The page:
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Hillbilly Tea: A Homespun Tribute to Tea in Louisville

by  Phyllis Armstrong on November 30, 2016
Hillbilly Tea: A Homespun Tribute to Tea in Louisville

A long drive through the mountains of West Virginia to Kentucky gave birth to an idea for which a native son of Louisville would later be thankful. It was inspired by his sister’s request for a green tea she could not name. Eight years down the road, Karter Louis turned what he thought was an amusing concept into a popular destination in his home city.

“We opened on Derby Day four years ago. Two months later, we had a line out the door,” says Louis, the founder of Hillbilly Tea, a cafe with an Appalachian theme. “Our brand is so much bigger than I could have ever dreamed. The response has been amazing.”

As CEO of GBG LLC, Louis has been involved in opening more than half a dozen restaurants, including a Hillbilly Tea in Shanghai, China which his now in hiatus due to needed a bigger location. He and business partner Arpad Lengyel, who is known as Chef Arpi, wanted a place in downtown Louisville where they could celebrate fresh, homemade food and quality tea. The restaurant is a tribute to the country life they both enjoyed as children.

“For me, it’s really about simplicity. It’s about the good things in life. It’s about where I think we all need to be, eating real foods,” says Louis. The restaurateur embraces a “farm to fork” philosophy along with a desire to make tea more approachable and fun with names such as big Earl’s tea. “The names are very Americana and easy. They connect to the sensibility of the tea, the flavor and the mood.”

Years earlier, the tea lover drank Celestial Seasonings at home with his parents. He helped his mother with the tea parties she held for their church. He left home after high school for a career as an actor and singer. But 16 cities later, Louis was ready to live closer to his family. Now, he and his team offer fresh, organic, whole-leaf teas paired with quality food. They also create entrees, desserts, snacks and cocktails made with tea.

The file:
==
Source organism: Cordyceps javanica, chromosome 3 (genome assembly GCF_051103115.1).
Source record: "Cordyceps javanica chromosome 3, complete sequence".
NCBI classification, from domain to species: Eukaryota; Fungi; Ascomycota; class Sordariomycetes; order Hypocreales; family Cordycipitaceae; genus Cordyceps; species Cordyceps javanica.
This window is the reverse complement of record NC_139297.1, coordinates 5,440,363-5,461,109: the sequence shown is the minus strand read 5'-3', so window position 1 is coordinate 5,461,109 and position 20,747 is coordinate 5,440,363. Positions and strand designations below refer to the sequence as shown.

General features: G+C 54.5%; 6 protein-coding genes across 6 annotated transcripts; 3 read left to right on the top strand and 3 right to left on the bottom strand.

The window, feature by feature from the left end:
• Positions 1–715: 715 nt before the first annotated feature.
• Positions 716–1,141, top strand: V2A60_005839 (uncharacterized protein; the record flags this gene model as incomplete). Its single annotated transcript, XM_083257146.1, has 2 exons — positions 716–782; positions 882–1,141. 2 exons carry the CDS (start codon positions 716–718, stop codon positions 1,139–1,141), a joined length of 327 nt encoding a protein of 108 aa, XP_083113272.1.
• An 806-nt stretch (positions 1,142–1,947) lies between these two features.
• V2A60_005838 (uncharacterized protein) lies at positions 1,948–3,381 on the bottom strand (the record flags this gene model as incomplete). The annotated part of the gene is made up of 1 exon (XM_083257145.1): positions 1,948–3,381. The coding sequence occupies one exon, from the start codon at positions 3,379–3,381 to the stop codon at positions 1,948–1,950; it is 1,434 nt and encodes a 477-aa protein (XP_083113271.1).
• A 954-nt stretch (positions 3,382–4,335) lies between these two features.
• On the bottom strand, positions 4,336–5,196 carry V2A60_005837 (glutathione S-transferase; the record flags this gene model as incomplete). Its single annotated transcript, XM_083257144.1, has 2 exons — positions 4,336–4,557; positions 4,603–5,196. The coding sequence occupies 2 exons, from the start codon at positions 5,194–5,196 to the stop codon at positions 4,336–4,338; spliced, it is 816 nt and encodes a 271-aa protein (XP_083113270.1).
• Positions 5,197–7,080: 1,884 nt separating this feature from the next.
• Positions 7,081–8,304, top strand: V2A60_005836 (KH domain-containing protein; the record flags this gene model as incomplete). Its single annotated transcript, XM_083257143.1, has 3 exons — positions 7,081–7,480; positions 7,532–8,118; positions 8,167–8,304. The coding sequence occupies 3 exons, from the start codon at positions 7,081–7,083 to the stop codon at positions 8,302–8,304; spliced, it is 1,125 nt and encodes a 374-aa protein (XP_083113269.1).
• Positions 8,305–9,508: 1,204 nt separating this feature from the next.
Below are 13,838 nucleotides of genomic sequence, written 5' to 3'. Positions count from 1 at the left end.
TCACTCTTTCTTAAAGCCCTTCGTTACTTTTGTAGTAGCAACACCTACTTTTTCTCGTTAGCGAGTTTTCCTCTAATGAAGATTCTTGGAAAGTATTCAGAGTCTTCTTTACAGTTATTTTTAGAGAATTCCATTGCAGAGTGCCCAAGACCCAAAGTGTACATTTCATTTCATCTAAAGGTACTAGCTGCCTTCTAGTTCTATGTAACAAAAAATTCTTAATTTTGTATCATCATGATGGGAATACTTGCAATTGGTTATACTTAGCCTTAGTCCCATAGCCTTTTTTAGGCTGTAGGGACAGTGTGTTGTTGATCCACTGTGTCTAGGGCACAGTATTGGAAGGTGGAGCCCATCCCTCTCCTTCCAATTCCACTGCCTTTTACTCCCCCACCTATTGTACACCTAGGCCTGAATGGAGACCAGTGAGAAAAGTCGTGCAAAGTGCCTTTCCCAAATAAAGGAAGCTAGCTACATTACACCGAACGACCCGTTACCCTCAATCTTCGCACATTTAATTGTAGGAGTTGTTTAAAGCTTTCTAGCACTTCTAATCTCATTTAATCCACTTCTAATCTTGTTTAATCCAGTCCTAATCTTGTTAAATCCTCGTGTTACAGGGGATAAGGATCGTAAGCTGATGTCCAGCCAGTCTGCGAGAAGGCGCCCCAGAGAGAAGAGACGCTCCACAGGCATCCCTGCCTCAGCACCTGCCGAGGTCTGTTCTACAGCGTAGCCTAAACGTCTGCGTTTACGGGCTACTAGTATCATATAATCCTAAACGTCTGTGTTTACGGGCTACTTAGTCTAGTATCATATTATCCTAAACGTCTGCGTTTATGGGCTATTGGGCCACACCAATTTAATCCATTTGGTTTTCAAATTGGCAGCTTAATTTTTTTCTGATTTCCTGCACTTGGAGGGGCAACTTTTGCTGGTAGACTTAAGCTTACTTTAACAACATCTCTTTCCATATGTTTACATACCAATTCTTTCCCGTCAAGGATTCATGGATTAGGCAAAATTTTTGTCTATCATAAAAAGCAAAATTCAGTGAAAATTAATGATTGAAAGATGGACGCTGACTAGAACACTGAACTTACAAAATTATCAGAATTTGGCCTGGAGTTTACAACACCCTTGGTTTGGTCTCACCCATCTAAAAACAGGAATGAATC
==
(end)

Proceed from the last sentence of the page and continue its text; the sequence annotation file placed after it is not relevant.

Menu choices might include beet fritters, original moonshine pork or fried Cornish hen. Photographer Sheryll Lynne has taken more than 50 photos at Hillbilly Tea. In one of her blog posts she said, “And whatever you decide to get DO NOT LEAVE WITHOUT HAVING THE BOURBON BREAD PUDDING. You can thank me later.”

The Portland community of Louisville will be the next location to see the opening of a Hillbilly Tea. Louis and developer Gill Holland are working together to bring a sit-down restaurant to a neighborhood with mainly fast-food options. The plans call for a quick-stop version of the downtown restaurant. “We got amazing welcome emails and notes from people in the neighborhood, professional people who live there in this food desert. They cannot wait.”

Hillbilly Tea is located at 120 S. First Street in Louisville, Ky. Check out the menu, teas and other information at www.hillbillytea.com or call 502.587.7350.

Photo credit: Sheryll Lynne

Phyllis Armstrong

Phyllis Armstrong

The joy of cooking became a part of her life when Phyllis Armstrong was a child learning her way around the kitchen with her mother and grandmother. Her retirement from a demanding career in broadcast news has given her time to write about cooking and some of today's talented chefs. full bio

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